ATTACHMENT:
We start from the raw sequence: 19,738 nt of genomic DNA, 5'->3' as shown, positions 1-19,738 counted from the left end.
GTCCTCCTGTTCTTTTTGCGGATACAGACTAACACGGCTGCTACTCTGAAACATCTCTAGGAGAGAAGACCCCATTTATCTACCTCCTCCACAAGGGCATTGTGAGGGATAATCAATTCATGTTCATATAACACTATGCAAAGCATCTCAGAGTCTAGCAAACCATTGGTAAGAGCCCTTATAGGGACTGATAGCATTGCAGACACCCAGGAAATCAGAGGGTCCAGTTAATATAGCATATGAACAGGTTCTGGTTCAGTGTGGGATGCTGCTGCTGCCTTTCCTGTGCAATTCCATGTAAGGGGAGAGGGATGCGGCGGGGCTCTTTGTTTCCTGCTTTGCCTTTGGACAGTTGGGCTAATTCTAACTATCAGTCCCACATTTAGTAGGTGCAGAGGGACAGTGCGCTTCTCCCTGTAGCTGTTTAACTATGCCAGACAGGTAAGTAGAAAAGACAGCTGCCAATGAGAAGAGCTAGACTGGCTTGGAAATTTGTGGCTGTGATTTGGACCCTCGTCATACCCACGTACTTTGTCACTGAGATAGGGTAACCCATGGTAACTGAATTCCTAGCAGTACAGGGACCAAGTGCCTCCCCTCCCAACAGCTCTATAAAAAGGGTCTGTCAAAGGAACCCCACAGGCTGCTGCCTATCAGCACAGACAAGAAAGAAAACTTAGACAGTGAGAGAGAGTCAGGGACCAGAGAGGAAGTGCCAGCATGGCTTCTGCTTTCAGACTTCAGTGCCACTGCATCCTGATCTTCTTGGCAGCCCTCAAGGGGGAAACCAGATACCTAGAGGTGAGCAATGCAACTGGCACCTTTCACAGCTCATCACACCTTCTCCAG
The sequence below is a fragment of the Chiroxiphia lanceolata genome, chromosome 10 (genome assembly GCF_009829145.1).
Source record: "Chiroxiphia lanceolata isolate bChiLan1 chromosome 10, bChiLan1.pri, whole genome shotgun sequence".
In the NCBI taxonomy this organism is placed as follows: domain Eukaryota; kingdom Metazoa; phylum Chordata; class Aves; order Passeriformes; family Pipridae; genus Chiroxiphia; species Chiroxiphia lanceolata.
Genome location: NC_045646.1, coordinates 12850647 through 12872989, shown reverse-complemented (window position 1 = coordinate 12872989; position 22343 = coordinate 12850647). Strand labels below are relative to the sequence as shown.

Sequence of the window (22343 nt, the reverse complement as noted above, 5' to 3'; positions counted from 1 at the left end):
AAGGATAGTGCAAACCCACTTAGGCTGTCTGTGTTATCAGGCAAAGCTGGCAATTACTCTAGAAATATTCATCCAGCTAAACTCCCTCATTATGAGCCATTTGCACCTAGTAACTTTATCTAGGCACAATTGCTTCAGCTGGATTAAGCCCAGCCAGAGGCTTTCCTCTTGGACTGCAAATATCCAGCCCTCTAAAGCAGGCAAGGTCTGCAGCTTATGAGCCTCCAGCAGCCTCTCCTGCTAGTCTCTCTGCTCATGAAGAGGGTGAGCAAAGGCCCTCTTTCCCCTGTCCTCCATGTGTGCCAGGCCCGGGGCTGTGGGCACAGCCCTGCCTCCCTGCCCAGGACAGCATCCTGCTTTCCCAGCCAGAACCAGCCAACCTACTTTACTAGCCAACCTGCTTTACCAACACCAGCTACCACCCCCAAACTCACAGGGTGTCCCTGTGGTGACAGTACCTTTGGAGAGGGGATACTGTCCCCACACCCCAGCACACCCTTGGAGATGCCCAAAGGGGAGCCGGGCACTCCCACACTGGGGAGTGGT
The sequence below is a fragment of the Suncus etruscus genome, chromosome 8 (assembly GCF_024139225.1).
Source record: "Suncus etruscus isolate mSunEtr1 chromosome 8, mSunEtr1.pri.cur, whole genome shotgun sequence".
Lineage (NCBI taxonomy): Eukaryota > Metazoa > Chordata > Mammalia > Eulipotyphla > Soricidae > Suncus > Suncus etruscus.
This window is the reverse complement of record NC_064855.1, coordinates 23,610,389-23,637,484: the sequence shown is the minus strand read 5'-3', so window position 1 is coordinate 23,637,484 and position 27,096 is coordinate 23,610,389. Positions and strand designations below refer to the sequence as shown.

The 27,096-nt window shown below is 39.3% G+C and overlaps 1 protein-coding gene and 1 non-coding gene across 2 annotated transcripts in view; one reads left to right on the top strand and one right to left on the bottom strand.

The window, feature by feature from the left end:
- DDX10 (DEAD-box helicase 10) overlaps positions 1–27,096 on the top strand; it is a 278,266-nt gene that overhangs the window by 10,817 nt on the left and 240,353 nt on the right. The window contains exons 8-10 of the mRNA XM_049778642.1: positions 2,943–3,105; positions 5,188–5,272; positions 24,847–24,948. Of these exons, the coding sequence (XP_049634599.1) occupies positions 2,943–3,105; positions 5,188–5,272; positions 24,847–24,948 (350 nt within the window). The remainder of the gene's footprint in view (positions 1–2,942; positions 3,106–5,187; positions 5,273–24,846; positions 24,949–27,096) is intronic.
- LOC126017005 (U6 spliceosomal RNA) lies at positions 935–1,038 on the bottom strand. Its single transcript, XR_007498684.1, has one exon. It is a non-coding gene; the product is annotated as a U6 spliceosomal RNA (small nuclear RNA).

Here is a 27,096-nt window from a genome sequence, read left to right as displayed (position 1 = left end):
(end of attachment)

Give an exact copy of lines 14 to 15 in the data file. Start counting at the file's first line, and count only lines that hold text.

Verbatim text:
The window, feature by feature from the left end:
- DDX10 (DEAD-box helicase 10) overlaps positions 1–27,096 on the top strand; it is a 278,266-nt gene that overhangs the window by 10,817 nt on the left and 240,353 nt on the right. The window contains exons 8-10 of the mRNA XM_049778642.1: positions 2,943–3,105; positions 5,188–5,272; positions 24,847–24,948. Of these exons, the coding sequence (XP_049634599.1) occupies positions 2,943–3,105; positions 5,188–5,272; positions 24,847–24,948 (350 nt within the window). The remainder of the gene's footprint in view (positions 1–2,942; positions 3,106–5,187; positions 5,273–24,846; positions 24,949–27,096) is intronic.